University of Florida

Planting in March

March marks the start of spring, so growers throughout Florida can plant warm-season crops this month. Take advantage of the weather by following these gardening suggestions based on Florida’s climate zones. You can find your region using the gardening region map

North Florida

Annuals: While cool-season annuals, such as dianthus, will continue to do well in March, you should consider planting warm-season annuals, such as angelonia and zinnia, at the end of the month.

Bulbs: March is the time to plant canna, dahlia, and gloriosa for spring and summer flowering bulbs. Be sure to plant these in beds modified with organic matter.

Herbs: Try growing edible garlic when it gets warmer. You can also plant a rhizome in an area with well-drained soil and full to partial sun.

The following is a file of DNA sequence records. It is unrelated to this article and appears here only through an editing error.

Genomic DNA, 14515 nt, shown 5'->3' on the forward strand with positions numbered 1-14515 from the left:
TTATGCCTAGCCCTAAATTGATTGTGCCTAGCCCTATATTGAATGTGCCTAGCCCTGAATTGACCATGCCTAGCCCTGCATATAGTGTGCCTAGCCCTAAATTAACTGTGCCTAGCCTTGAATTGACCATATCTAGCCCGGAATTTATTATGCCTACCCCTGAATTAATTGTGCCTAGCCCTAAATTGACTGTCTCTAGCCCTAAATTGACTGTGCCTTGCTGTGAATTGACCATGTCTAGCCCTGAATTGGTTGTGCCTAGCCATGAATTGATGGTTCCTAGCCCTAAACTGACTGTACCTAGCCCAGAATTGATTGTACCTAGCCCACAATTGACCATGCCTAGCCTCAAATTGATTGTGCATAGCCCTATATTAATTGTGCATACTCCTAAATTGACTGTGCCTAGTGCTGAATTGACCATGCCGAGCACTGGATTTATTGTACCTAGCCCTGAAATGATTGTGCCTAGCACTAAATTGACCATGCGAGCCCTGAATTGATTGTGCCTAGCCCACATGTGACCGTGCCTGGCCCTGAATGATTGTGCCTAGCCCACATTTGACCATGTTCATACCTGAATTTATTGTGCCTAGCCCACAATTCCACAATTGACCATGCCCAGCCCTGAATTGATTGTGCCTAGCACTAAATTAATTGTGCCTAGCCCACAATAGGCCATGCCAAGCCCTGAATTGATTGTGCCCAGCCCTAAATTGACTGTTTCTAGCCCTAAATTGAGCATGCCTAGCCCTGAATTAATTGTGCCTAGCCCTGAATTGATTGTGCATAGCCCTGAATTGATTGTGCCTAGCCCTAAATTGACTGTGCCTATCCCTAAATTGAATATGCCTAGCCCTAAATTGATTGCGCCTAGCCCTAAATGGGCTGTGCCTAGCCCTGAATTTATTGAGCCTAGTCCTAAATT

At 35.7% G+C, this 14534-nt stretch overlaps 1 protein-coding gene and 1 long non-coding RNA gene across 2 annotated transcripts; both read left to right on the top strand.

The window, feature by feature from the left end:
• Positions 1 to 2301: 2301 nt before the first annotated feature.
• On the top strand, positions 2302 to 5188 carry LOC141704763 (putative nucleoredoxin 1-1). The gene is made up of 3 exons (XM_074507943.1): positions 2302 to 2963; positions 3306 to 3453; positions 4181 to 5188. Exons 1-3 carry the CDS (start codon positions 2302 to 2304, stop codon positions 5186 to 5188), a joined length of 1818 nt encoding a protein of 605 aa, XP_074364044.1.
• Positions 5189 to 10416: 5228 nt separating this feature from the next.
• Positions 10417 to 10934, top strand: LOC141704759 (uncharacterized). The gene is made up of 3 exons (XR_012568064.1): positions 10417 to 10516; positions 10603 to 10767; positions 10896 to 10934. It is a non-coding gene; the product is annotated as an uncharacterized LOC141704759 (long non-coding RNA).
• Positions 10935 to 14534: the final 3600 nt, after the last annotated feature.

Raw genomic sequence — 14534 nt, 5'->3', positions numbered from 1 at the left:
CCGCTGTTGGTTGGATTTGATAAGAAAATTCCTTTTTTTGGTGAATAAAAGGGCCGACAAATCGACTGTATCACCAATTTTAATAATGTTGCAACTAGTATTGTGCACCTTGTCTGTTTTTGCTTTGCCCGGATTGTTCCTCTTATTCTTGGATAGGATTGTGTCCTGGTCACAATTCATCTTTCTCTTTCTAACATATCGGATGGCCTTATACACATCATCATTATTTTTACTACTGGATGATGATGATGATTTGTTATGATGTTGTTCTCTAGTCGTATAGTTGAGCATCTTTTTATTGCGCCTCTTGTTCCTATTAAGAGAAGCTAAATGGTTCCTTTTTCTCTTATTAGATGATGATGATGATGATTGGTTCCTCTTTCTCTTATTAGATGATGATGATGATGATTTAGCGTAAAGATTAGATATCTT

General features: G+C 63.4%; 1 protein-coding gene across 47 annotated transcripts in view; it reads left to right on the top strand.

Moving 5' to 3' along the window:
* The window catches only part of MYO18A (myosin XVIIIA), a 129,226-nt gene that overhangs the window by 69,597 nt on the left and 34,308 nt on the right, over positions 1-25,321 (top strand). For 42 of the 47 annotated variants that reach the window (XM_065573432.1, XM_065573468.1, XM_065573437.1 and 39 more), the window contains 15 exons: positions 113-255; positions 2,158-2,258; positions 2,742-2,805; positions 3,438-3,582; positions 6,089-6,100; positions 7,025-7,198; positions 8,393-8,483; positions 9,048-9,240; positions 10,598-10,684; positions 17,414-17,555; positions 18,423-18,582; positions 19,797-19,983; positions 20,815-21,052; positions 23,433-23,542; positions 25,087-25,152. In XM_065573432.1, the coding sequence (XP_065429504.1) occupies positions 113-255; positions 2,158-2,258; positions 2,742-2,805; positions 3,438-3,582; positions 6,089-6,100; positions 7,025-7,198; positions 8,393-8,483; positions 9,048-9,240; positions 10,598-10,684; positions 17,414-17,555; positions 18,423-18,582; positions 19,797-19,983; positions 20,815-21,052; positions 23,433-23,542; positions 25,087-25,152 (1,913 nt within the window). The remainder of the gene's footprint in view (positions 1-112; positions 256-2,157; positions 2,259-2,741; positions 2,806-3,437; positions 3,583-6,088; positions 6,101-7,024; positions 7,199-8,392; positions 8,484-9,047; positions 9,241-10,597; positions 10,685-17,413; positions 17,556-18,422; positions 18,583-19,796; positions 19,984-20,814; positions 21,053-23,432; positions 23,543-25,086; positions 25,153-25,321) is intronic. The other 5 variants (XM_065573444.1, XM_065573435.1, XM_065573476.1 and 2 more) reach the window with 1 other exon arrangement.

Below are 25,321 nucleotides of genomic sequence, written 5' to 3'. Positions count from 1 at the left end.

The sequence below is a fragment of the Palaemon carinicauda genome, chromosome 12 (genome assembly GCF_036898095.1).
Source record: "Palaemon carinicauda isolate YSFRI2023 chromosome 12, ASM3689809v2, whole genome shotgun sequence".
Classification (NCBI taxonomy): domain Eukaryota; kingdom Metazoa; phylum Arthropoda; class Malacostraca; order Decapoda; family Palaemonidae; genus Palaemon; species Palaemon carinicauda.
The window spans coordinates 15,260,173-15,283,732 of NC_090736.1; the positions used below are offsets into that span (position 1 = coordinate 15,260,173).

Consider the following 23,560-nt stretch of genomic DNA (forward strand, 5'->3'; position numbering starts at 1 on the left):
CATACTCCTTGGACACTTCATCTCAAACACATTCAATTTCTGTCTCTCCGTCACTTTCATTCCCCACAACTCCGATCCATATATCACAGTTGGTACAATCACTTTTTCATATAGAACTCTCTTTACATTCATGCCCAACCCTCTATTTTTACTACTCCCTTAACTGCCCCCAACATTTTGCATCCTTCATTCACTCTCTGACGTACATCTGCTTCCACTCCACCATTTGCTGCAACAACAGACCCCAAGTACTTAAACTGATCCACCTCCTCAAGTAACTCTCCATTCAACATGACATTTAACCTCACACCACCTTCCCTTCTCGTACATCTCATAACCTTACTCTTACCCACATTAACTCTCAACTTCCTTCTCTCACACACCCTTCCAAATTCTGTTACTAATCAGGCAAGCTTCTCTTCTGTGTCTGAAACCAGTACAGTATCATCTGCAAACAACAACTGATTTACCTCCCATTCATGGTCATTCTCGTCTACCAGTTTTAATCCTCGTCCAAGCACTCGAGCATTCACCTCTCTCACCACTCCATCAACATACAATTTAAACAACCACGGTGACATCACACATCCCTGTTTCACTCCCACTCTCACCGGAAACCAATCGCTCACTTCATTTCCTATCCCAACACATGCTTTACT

Vegetables: Plant squash, corn, and other warm-season crops in early March for a late spring harvest, but remember to protect these vegetables from frost.


Central Florida

Annuals: Replace your garden’s declining winter annuals with varieties (such as angelonia and gazania) that will provide color now, as well as in the summer.

Bulbs: Plant caladium in March for a tropical display during the summer.

Herbs: Consider planting herbs for cooking and to attract butterflies to your garden. Read Herbs in the Florida Garden to learn more about planting herbs.

Vegetables: Plant warm-season crops, such as eggplant and summer squash, now for a harvest in late spring.


South Florida

Annuals: Opt for heat-tolerant annuals that provide color such as crossandra and zinnia—these will last into the fall.

Bulbs: For a tropical summer display, plant caladiums now. You can also plant gladiola corms this month; they should be planted 6 inches apart, 4 inches deep, and you should add stakes as they grow.

Herbs: Plant herbs in your garden for culinary and ornamental value. 

Vegetables: Warm-season crops, including watermelon and cucumber, can be planted in March for a late spring harvest.

Adapted and excerpted from:

Florida Gardening Calendar,” UF/IFAS Florida Gardening Calendar (Accessed 02/2014).


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